Once extracted from the ground, the iron ore is collected by excavators and deposited in mobile crushers. The crushed ore is then fed onto conveyor belts, which takes it to the processing plant. When completed there will be 37 km of conveyor belts distributed around the mining area, including branches that will connect to the main 9.5-km trunk line that in turn goes to the processing plant. Most of the ore is taken from there by rail a distance of 690 km to the port of Sao Luis on the Atlantic coast.
‘There is a requirement that the conveyor system is able to crawl as the mining operation moves,’ said Clive Colbert, Technology Manager for ABB’s Mining Business Unit. ‘The conveyor belt has a number of motors that must be controlled to move the belt to the required location … GPS coordinates are used for precise location.’
ABB says this effectively takes 100 off-highways trucks off the site thereby cutting the amount of waste, such as tires, filters and lubricants, and reducing diesel consumption by 77%.
ABB’s solution also enables automation of the recovery and piling of iron ore by controlling and positioning equipment through real-time satellite positioning, GPS and 3D scanning.
Sequential recovery and pilling steps are common at open sites, because there are multiple materials handling steps during the processing of the ore. It is also usual to pile the final production in stockpiles, waiting to be loaded in trains to transportation.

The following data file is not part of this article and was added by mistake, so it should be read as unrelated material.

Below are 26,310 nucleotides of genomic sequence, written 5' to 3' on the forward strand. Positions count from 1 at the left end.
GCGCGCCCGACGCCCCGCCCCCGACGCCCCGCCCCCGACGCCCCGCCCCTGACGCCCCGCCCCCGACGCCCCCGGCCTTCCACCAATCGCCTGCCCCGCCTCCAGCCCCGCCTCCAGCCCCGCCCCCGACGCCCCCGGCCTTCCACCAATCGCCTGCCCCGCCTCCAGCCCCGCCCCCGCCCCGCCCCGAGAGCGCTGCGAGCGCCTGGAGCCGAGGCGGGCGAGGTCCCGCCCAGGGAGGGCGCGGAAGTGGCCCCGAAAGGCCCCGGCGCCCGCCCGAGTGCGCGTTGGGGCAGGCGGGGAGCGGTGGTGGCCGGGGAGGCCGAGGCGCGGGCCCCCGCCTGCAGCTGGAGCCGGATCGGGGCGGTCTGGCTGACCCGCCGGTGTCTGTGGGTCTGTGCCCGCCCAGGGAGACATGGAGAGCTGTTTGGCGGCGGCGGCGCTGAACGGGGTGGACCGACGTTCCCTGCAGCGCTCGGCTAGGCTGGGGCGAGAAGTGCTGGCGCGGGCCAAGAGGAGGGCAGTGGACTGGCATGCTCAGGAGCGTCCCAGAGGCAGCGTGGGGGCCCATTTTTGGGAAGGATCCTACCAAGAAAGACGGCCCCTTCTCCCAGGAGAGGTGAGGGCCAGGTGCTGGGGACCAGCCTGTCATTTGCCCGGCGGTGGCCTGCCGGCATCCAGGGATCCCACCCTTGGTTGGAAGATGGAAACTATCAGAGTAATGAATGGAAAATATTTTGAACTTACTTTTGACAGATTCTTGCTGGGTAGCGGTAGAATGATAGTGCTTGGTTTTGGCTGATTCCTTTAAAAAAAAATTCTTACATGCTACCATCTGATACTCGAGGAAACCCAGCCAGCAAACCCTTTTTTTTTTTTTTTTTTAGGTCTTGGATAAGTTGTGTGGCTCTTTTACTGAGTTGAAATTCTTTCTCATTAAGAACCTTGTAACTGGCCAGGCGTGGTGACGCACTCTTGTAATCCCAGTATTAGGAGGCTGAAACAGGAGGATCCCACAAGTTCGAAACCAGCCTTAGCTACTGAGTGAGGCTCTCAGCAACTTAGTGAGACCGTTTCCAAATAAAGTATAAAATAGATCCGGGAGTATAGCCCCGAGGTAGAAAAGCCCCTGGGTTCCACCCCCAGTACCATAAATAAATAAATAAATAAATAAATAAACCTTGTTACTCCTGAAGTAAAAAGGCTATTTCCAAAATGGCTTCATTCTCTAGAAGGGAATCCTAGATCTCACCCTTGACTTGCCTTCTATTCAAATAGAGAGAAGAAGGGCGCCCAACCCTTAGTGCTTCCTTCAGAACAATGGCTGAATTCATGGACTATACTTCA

ABB is trialling the concept of autonomous yard machines to carry out this task through a control centre.
‘It’s a challenge for the Carajás region, because of the kind of weather with constant rain, which frequently causes sliding on the iron ore piles. To address the problem, ABB will use 3D scanners to essentially watch the piles virtually and GPS to have a precise positioning and control of machines in the field to avoid the risk of collisions between machines and between machine and stockpile,’ said Hirschbruch.
‘Soft rock mining allows for a higher degree of continuous process that leads to higher automation compared to hard rock
Clive Colbert, ABB Mining Business Unit
To coordinate the entire operation over such a vast site and manage the streams of data, ABB will deploy its tried and tested, 800xA integrated automation platform – although on a much larger scale than ever before.
‘To get an idea of the magnitude, the plant should use at the end of project approximately 250 controllers communicating simultaneously to each other, developing the distributed intelligence,’ said Hirschbruch.
‘From the plant control centre it will be possible to monitor and control every single piece of equipment in the plant. That’s being designed to maximize the synergy between multiple disciplines — such as maintenance, engineering, production, quality and safety — and to be the single interface for those in the field, forming a collaborative base to make decisions.’
Clearly there’s some way to go yet before we reach a situation where we can sit back and wait for the processed raw material to land in our laps ready for use. Plus there are even more challenging environments than Carajás. But it seems that mining could be turning into an entirely desk-based profession – something unthinkable decades ago.